Do We Look Fat And These Suburbs?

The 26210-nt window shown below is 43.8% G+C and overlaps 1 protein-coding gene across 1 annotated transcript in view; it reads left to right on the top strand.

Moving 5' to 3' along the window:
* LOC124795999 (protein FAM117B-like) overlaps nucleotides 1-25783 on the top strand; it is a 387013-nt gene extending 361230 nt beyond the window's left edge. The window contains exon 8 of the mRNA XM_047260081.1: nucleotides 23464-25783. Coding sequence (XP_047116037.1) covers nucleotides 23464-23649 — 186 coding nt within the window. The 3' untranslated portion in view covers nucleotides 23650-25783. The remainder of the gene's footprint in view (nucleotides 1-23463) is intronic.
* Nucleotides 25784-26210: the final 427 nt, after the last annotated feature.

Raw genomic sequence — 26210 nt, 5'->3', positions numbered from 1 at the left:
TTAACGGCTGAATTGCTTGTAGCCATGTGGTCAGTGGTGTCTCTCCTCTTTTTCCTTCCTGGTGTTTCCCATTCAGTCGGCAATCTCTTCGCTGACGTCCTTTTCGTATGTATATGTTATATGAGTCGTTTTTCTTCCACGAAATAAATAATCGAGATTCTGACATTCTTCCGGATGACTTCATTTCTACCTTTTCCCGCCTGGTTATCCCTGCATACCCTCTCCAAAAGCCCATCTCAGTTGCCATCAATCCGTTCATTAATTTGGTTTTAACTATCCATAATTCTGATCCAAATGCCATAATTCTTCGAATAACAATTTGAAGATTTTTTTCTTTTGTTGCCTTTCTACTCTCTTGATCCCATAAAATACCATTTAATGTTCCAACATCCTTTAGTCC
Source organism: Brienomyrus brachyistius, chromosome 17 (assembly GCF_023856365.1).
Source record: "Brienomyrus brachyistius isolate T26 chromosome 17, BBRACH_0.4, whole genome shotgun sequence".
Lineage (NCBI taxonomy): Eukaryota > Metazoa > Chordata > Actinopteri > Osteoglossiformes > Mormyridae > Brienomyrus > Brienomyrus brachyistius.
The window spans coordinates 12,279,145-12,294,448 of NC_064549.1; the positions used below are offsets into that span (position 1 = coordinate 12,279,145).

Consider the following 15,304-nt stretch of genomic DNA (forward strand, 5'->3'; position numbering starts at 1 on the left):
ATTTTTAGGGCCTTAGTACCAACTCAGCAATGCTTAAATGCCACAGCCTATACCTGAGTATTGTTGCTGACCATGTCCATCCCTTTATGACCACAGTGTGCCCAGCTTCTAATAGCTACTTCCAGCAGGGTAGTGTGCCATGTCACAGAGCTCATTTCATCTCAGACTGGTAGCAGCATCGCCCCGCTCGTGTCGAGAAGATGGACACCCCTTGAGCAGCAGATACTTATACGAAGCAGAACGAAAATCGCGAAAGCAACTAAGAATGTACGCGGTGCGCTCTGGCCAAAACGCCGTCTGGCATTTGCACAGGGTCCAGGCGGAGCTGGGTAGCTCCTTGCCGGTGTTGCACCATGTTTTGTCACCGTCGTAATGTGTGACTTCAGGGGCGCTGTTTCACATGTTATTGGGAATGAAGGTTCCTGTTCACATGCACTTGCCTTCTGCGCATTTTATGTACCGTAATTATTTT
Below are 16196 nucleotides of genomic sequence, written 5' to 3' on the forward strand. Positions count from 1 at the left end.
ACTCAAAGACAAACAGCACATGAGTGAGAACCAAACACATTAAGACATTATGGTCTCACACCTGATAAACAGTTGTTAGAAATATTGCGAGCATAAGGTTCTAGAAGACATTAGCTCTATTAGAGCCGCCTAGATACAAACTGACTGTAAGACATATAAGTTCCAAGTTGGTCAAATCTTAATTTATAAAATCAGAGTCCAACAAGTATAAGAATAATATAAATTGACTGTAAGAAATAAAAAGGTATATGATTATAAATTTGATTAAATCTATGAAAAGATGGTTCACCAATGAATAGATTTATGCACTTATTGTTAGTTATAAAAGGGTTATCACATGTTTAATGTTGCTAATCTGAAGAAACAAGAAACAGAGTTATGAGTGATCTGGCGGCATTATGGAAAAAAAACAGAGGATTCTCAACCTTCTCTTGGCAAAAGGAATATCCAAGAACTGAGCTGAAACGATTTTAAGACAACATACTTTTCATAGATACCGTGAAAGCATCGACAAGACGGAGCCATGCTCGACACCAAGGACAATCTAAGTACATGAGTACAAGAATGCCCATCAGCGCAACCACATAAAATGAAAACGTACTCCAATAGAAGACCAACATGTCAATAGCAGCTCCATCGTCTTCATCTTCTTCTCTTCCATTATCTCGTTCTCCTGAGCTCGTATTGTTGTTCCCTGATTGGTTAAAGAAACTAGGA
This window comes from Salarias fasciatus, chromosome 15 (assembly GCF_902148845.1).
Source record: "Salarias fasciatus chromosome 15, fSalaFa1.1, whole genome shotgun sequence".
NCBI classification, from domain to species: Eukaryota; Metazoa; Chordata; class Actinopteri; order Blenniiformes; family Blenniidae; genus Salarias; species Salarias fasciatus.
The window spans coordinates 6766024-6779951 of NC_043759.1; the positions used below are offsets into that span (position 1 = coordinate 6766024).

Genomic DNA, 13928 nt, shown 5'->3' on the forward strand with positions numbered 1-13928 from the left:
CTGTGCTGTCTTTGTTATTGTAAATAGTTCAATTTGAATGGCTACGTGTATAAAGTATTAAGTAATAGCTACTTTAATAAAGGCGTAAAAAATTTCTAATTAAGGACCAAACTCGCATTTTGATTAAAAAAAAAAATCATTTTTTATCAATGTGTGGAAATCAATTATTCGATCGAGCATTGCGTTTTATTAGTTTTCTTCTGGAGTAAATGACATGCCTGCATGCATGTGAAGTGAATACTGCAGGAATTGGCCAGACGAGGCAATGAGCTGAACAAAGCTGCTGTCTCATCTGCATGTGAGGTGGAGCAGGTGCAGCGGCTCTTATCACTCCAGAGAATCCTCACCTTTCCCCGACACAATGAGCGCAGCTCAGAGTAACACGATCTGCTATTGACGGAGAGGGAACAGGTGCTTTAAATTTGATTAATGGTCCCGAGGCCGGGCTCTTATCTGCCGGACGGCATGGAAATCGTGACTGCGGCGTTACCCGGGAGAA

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In his essay “Do We Look Fat in These Suburbs?” included in the August 2014 edition of the Atlantic Monthly Magazine, senior editor of The Atlantic, James Hamblin raises question about if street networks are what contributed to obesity. Hamlin’s piece suggest that dense, more urban areas tend promote a healthier lifestyle because places in cities are in close walking distance as to those in suburbs where places are usually only assessable by car. With sprawling subdivisions on the raise and the obesity rate only growing, heart healthy cities will soon be a thing of the past. Hamblin make claims that he has somewhat become obsessed with counting steps and that sights of a Fitbit makes him feel nervous. They drive people to be competitive to walk harder and to work more. Anything less than a Fitbit would just copy cake knock that is just be pointless and not even worth time. Also, he speaks on the matter about how those who live in Venice, Italy, tend to be healthier, even with eating pasta and drinking wine all day. This is because they walk everywhere due to the lack space for roads or cars. He believe that small, roads is something that can led to a city becoming healthier. Hamblin chose to speak to those who have constructed research on the matter of street networking and Hamblin was able to find out serval key facts about how cities are actually healthier than sparser areas. How dense, how many other cities, and the layout the cities are three main factors that are

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